It's no great surprise that mobile computing and open content are the two technologies that occupy this year's category Time to adoption: one year or less. The advent of the iPhone and Android have brought mobile computing to everyone's attention even if there are still concerns with security, privacy and classroom implementation. They symbolise the concept of ubiquitous education and are becoming the devices of choice for many students. The challenge is for universities to harness this potential and find ways of integrating this technology into courses. The report, as ever, provides plenty of inspiring examples of universities using these technologies.

Open content is another disruptive technology that threatens many traditional activities like academic textbook publishing but which is judged to have sufficient momentum to have a significant impact this coming year. Having so much open content available increases demands on digital literacy and so-called 21st century skills:

"Open content shifts the learning equation in a number of interesting ways; the most important is that its use promotes a set of skills that are critical in maintaining currency in any discipline — the ability to find, evaluate, and put new information to use."

On the 2-3 year horizon the report nominates e-books and augmented reality. E-books are of course already evident but as more versatile, attractive and reasonably priced devices appear they will become mainstream enabling students to store all course literature onto one device and forcing radical changes in the publishing business as well as libraries. The report gives links to universities that are already using e-books and e-journals and have encouraged the uptake of e-book readers amongst students.

Augmented reality is being driven by the mobile computing boom with apps available already in both the iPhone and Android. Pointing the camera at an object, building or person will activate icons on the screen that can be touched for information. Google's SkyMap allows the user to see AR information on stars and constellations by pointing mobile device at them. There are also apps (see video TAT augmented ID) that will show you information about people, such as which social networks they belong to. There is massive potential in this technology but already the personal integrity warning lamps are flashing.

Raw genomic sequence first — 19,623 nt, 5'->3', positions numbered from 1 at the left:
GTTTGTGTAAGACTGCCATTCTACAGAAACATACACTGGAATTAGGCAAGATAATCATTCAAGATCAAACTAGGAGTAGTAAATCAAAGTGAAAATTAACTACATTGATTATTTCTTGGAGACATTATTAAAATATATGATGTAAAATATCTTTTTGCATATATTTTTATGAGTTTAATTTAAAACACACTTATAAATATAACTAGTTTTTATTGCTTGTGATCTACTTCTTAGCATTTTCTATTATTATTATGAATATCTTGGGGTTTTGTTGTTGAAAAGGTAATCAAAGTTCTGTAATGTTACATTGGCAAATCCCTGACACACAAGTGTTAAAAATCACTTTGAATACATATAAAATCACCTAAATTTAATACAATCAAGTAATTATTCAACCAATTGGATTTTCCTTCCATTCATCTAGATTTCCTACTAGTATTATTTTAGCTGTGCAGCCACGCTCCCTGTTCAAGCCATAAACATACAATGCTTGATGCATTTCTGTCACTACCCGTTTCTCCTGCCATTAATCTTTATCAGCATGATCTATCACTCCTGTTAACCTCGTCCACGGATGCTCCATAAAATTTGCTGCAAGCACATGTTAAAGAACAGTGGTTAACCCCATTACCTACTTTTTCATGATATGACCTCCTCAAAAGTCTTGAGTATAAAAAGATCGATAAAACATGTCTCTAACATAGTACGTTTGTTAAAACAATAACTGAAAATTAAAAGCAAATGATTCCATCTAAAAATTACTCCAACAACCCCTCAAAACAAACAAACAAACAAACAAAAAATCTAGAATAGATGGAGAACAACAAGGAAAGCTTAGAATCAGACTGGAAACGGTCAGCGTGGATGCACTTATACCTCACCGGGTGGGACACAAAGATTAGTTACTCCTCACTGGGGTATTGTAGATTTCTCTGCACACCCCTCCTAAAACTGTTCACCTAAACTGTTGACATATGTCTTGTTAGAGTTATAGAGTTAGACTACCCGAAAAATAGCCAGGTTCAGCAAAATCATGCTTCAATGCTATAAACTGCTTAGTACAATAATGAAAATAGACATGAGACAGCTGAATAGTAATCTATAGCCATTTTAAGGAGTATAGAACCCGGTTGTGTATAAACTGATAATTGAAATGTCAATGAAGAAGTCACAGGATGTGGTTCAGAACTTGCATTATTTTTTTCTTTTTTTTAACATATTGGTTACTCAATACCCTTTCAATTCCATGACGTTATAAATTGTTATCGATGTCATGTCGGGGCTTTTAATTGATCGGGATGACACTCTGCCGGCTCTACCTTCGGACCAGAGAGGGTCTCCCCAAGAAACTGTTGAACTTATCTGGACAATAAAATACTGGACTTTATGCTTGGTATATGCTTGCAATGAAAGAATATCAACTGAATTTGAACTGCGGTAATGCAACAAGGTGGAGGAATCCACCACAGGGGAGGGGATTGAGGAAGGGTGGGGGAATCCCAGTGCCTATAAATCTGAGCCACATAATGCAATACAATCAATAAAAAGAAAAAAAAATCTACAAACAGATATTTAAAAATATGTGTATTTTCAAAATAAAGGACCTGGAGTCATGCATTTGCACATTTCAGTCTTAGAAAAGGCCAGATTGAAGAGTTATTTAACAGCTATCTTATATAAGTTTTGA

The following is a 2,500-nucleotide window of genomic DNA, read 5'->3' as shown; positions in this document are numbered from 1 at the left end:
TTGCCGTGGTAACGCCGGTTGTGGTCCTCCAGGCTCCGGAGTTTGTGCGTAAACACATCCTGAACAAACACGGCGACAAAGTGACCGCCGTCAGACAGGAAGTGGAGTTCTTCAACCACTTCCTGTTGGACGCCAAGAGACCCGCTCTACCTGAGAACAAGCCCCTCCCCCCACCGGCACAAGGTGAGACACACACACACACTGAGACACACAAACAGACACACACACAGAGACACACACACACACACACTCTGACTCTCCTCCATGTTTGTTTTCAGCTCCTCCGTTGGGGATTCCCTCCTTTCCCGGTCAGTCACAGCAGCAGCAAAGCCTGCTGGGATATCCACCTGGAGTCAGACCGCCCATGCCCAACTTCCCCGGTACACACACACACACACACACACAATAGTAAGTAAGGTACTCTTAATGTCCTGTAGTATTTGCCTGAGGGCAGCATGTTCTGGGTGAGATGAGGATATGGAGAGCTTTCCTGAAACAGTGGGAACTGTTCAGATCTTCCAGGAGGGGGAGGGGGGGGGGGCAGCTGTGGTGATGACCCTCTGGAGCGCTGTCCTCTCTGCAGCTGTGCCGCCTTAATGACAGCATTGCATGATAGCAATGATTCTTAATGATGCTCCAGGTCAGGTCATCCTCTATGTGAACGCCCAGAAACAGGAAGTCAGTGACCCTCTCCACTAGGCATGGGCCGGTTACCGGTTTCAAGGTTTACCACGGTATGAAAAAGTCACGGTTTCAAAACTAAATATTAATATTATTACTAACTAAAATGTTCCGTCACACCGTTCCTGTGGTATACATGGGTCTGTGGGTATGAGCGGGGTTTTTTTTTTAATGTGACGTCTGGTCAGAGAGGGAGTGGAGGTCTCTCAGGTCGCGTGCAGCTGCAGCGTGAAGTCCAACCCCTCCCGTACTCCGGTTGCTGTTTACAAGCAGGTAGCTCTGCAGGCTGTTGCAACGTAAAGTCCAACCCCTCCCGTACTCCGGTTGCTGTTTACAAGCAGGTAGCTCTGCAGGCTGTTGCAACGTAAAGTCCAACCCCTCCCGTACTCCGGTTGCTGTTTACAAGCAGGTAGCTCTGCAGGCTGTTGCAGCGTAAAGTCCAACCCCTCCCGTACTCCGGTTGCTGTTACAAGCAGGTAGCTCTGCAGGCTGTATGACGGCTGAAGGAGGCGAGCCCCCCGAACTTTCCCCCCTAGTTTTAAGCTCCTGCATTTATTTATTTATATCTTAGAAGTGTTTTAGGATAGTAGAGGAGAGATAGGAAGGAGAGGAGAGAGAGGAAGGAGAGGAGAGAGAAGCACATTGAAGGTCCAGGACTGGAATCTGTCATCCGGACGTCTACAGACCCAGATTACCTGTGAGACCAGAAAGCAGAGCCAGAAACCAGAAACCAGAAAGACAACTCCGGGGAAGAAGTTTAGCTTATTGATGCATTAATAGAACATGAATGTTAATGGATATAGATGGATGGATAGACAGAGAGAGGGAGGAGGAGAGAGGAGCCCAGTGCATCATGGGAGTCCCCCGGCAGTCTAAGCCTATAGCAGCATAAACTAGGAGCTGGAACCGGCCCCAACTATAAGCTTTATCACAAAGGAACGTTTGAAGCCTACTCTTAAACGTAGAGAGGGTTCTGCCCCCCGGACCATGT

On the far horizon are gesture based computing and visual data analysis both of which are already evident but which will take a few years to become everyday technologies. Gesture based computing is already available in gaming with Nintendo Wii and the new challenger Xbox Natal but will no doubt become the natural way for us to interact with devices.

"The kinesthetic nature of gesture-based computing will very likely lead to new kinds of teaching or training simulations that look, feel, and operate almost exactly like their real-world counterparts."

Visual data analysis deals with presenting complex data in advanced graphical representations and manipulated in real time. At present this is restricted to fields like physics, chemistry and advanced mathematics since it requires enormous amounts of processing power.

Friday, January 15, 2010

Copyrighted punctuation

It's hard to avoid smilies/emoticons in net-based communication these days but they haven't managed to break through to being accepted punctuation marks yet. However one mark hopes to make it on to your keyboard, namely the sarcasm mark or SarcMark. This looks a bit like a variation on @ and should be used to show the reader that your statement should not be taken too literally. There's an article on this on, Sarcasm punctuation mark aims to put an end to email confusion. Personally, I'm quite happy using the well-tested ;-) in informal communication.